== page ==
Cooperation is key to success. In an increasingly globalized world, the decisions and actions taken in one sphere have great potential for impact in another. Coordinated work across areas, departments and borders to identify key programs and avoid duplication can ensure best efforts are being made to bring poaching down to zero.
Enforcement efforts are most effective when complemented by intelligence-led investigations that go beyond sporadic seizures to systematically uncover linkages in the illegal wildlife trade. The most widely used tool, i2 Enterprise Intelligence Software, has proven incredibly useful for tracking criminal organizations and participants. Compiling information from investigations, raids, profiling, and informants into intelligence packages that guide enforcement efforts is a cost-effective use of limited resources.
Cooperation and actionable intelligence sharing between a country’s law enforcement agencies has been noted as one of the key factors driving improvements in protection for a number of conservation areas in recent years. For example in Nepal, where Zero Poaching has been achieved, a wide variety of ministries including the military take degrees of responsibility for preventing poaching operations. The Wildlife Crime Control Bureau of India is a model example of how governments can establish multi-disciplinary bodies to combat organized wildlife crime.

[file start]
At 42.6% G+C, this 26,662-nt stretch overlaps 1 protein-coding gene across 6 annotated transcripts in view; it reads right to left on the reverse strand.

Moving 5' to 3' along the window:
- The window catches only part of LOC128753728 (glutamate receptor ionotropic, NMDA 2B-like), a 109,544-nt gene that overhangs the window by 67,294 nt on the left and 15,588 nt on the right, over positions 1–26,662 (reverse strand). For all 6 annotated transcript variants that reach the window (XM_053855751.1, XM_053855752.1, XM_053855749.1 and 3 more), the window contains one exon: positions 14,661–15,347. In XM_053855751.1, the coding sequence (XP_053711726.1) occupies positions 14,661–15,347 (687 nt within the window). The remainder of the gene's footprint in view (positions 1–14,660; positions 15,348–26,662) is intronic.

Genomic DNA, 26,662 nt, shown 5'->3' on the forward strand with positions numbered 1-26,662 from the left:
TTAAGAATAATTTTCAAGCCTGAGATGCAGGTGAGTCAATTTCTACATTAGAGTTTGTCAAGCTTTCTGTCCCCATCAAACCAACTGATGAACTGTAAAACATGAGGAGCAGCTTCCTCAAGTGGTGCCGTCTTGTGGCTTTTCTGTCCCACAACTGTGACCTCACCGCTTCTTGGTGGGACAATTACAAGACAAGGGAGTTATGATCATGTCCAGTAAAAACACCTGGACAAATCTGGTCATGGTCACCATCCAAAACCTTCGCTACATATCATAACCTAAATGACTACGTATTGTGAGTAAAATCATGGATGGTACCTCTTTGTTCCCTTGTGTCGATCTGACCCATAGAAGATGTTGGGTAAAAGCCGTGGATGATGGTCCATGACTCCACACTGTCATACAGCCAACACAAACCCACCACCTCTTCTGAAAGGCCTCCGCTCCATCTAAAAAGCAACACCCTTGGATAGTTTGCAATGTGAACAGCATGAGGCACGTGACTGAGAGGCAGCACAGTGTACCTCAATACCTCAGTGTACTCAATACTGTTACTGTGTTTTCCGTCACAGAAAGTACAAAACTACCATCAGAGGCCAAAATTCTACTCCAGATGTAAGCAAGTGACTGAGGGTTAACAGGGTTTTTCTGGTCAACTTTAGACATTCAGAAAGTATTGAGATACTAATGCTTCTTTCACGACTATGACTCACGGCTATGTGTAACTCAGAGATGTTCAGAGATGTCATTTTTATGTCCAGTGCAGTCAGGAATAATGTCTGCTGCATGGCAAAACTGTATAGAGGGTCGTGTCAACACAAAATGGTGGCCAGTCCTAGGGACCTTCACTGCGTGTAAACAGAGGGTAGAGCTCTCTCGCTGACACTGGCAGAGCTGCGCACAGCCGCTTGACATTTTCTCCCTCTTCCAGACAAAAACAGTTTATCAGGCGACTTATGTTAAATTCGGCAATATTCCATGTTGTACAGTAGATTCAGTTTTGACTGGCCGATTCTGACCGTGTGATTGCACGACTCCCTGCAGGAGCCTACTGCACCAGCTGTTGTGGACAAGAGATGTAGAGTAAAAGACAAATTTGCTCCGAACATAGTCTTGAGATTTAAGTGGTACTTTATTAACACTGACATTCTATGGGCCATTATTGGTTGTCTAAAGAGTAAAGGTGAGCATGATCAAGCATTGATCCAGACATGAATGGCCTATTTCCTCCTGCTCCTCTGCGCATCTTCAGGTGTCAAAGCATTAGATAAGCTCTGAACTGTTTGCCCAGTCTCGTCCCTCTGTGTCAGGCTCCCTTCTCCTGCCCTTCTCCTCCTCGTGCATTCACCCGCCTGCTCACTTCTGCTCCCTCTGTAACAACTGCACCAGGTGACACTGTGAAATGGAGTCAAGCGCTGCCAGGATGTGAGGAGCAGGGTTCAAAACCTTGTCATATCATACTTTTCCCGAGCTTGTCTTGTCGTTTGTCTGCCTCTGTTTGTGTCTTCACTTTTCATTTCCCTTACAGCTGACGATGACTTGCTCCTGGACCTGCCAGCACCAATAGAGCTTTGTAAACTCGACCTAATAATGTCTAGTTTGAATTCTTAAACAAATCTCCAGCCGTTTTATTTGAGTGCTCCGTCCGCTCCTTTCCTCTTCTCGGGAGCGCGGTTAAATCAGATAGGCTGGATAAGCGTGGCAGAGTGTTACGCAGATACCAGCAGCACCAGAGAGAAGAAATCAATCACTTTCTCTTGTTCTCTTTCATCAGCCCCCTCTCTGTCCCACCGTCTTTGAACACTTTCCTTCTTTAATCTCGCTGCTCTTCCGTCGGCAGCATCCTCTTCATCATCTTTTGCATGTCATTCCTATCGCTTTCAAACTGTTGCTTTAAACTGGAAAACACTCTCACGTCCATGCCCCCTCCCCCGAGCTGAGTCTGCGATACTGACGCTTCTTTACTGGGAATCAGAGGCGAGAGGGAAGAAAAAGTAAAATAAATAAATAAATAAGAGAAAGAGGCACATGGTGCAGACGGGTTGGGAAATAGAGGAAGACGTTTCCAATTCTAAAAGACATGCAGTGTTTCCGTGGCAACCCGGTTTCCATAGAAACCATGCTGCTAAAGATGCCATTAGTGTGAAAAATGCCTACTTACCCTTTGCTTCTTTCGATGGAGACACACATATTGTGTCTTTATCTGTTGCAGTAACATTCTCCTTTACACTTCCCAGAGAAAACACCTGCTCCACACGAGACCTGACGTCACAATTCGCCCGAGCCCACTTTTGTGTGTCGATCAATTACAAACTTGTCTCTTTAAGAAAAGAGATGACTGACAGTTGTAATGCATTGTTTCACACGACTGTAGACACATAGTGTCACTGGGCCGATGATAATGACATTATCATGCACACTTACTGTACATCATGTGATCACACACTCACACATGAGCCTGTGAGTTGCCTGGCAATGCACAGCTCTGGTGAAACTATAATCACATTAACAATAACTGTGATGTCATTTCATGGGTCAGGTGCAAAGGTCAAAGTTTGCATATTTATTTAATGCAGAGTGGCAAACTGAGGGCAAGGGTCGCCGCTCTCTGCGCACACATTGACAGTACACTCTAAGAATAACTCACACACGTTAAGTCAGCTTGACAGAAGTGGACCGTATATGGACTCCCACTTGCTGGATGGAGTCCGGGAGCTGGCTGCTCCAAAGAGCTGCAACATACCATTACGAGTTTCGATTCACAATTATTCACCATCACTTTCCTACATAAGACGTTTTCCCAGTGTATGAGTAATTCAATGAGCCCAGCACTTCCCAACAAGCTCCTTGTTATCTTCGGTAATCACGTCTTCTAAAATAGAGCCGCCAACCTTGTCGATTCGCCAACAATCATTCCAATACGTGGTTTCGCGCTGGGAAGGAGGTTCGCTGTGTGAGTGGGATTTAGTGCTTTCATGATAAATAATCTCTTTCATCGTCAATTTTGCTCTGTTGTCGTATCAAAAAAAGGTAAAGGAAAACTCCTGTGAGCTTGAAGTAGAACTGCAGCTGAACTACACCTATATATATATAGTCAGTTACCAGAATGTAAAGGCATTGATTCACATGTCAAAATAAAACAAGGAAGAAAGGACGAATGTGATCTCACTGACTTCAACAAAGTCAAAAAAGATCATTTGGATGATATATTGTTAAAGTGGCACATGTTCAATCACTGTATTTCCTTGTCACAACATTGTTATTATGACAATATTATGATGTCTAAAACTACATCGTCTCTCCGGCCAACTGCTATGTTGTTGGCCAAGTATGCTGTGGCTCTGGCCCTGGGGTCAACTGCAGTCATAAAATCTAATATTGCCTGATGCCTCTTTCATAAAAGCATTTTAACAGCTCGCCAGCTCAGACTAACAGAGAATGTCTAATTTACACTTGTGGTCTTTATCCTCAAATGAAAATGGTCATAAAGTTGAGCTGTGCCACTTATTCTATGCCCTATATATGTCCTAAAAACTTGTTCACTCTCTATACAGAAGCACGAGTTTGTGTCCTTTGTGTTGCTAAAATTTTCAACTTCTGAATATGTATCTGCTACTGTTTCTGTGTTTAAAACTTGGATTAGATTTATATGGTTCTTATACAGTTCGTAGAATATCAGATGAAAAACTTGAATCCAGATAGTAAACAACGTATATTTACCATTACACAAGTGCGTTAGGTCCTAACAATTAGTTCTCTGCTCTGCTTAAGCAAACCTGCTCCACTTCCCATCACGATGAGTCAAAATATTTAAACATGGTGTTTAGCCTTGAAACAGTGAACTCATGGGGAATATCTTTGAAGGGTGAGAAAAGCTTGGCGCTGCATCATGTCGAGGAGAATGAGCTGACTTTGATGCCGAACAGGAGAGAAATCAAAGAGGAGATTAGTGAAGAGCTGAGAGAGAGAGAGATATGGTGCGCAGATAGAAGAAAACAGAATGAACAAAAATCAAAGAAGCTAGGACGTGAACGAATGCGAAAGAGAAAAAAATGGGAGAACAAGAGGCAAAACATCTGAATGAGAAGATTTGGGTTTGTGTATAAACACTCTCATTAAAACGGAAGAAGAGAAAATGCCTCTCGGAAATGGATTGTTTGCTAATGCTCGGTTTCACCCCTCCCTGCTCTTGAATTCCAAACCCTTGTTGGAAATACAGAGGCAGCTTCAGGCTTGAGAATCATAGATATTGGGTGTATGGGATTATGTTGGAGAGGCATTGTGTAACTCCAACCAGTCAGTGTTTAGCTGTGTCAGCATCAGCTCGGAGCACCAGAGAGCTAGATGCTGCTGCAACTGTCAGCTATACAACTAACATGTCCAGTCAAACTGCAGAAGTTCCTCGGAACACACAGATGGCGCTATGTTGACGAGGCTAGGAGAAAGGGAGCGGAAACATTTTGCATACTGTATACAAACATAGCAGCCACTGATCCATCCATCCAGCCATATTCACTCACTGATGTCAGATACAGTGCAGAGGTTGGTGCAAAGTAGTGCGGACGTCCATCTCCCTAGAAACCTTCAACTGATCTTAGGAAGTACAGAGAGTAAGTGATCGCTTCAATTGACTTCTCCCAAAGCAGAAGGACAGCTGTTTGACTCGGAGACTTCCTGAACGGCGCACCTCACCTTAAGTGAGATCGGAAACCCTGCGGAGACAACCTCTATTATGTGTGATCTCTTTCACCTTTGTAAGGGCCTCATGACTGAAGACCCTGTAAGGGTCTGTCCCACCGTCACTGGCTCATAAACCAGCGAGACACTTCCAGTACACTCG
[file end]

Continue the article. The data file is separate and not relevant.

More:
INTERPOL refers to a multi-agency network as a National Environment Security Task Force (NEST) which is designated to address common goals through collaborative strategic response. A NEST is made up of nominated experts from wildlife agencies, police, customs, NGOs and includes experts in investigations, intelligence, prosecutors, and the National Central Bureau with support from INTERPOL’s Environment Security sub-directorate.
The South Asian Wildlife Enforcement Network (SAWEN) and the Association of Southeast Asian Nations – Wildlife Enforcement Network (ASEAN-WEN) are the main organizations for law enforcement cooperation across regions in Asia. These organizations assist member states in protection efforts through provision of tools and methods for information sharing, addressing cross-border wildlife crime and distributing best practices.
For large-scale operations, cooperation is needed to extend even beyond a region to the global level. Intergovernmental organizations such as INTERPOL, CITES, UNODC, WCO and a number of other agencies provide opportunities to further integrate experiences and responses to transnational poaching activities within a region. For example INTERPOL provides a secure communication network for 190 member countries to transmit intelligence and enforcement information 24/7 via the national central bureaus in each country. Organizations with broader thematic bases such as UNEP, IUCN and the CBD (among others) provide useful technical knowledge and should not be overlooked by those tasked with crafting anti-poaching strategies.